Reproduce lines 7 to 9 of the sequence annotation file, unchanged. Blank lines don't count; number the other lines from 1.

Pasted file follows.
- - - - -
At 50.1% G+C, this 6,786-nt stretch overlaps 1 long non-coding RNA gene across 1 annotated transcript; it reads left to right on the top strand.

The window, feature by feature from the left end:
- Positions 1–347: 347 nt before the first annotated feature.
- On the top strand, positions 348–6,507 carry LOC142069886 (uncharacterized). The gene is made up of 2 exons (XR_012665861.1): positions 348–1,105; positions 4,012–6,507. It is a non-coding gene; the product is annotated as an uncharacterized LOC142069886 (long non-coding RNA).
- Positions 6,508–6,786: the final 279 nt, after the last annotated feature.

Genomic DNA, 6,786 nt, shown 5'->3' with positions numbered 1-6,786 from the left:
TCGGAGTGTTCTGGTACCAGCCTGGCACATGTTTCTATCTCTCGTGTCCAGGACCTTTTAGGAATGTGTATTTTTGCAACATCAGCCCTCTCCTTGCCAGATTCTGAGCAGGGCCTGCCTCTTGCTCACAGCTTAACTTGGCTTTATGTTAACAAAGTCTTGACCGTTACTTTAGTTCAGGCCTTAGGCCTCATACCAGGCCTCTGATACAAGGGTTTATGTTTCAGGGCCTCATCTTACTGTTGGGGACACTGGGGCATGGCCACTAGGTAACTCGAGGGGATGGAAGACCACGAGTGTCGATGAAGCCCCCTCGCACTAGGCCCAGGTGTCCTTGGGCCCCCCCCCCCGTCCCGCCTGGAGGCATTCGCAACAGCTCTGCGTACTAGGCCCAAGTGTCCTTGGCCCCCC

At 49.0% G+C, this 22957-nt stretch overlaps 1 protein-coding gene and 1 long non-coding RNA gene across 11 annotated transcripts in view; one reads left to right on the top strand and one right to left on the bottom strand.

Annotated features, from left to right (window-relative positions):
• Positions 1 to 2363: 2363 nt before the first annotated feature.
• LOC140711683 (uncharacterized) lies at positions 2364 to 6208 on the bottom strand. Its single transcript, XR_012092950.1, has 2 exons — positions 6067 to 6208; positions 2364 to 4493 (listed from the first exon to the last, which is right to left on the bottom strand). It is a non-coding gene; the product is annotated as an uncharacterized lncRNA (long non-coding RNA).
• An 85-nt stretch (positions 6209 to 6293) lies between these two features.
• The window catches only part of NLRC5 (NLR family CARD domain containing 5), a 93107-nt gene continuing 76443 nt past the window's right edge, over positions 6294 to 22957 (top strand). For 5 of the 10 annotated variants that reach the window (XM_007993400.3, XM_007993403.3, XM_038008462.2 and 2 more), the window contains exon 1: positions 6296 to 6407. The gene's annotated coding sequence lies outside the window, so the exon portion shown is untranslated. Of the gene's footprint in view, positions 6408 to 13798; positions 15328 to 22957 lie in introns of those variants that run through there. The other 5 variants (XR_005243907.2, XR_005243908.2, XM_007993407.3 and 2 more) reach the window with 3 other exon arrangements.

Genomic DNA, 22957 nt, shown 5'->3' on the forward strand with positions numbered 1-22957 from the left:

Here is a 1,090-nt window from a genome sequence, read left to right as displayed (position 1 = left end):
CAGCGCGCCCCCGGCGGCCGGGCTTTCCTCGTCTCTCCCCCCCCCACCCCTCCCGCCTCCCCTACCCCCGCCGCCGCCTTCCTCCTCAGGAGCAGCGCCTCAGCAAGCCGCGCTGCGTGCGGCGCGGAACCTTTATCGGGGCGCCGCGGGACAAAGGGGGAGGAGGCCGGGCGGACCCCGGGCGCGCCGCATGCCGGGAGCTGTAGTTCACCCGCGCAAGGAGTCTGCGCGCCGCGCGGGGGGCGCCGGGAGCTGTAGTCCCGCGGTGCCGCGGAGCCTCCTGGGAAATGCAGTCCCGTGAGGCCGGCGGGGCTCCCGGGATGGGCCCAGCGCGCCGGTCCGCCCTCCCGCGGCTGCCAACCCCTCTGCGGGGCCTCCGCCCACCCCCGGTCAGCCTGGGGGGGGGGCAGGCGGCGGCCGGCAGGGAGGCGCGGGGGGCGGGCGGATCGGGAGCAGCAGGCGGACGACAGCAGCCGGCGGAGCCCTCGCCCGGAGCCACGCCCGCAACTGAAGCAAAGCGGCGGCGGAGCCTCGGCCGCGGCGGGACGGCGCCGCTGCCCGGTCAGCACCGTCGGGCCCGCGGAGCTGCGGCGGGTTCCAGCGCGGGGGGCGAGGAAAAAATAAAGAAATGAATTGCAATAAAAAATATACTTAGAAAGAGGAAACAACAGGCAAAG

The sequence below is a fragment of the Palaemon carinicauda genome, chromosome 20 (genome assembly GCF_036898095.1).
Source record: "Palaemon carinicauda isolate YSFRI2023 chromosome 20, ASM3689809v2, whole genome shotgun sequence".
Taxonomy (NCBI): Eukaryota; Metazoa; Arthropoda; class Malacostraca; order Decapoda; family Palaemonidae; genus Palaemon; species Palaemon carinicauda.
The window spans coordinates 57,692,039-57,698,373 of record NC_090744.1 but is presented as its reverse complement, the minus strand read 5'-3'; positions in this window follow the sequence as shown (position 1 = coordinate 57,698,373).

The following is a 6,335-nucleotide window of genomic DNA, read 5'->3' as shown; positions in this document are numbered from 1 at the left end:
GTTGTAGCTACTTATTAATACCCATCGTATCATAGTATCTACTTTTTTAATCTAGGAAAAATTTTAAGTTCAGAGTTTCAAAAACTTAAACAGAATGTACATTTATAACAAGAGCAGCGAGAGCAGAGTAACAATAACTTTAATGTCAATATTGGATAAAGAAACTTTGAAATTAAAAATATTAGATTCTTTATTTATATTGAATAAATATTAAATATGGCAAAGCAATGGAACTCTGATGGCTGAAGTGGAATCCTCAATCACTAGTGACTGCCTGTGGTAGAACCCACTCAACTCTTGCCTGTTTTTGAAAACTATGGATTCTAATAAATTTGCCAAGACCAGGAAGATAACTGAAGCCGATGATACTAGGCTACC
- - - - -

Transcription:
TCGGAGTGTTCTGGTACCAGCCTGGCACATGTTTCTATCTCTCGTGTCCAGGACCTTTTAGGAATGTGTATTTTTGCAACATCAGCCCTCTCCTTGCCAGATTCTGAGCAGGGCCTGCCTCTTGCTCACAGCTTAACTTGGCTTTATGTTAACAAAGTCTTGACCGTTACTTTAGTTCAGGCCTTAGGCCTCATACCAGGCCTCTGATACAAGGGTTTATGTTTCAGGGCCTCATCTTACTGTTGGGGACACTGGGGCATGGCCACTAGGTAACTCGAGGGGATGGAAGACCACGAGTGTCGATGAAGCCCCCTCGCACTAGGCCCAGGTGTCCTTGGGCCCCCCCCCCCGTCCCGCCTGGAGGCATTCGCAACAGCTCTGCGTACTAGGCCCAAGTGTCCTTGGCCCCCC

At 49.0% G+C, this 22957-nt stretch overlaps 1 protein-coding gene and 1 long non-coding RNA gene across 11 annotated transcripts in view; one reads left to right on the top strand and one right to left on the bottom strand.

Annotated features, from left to right (window-relative positions):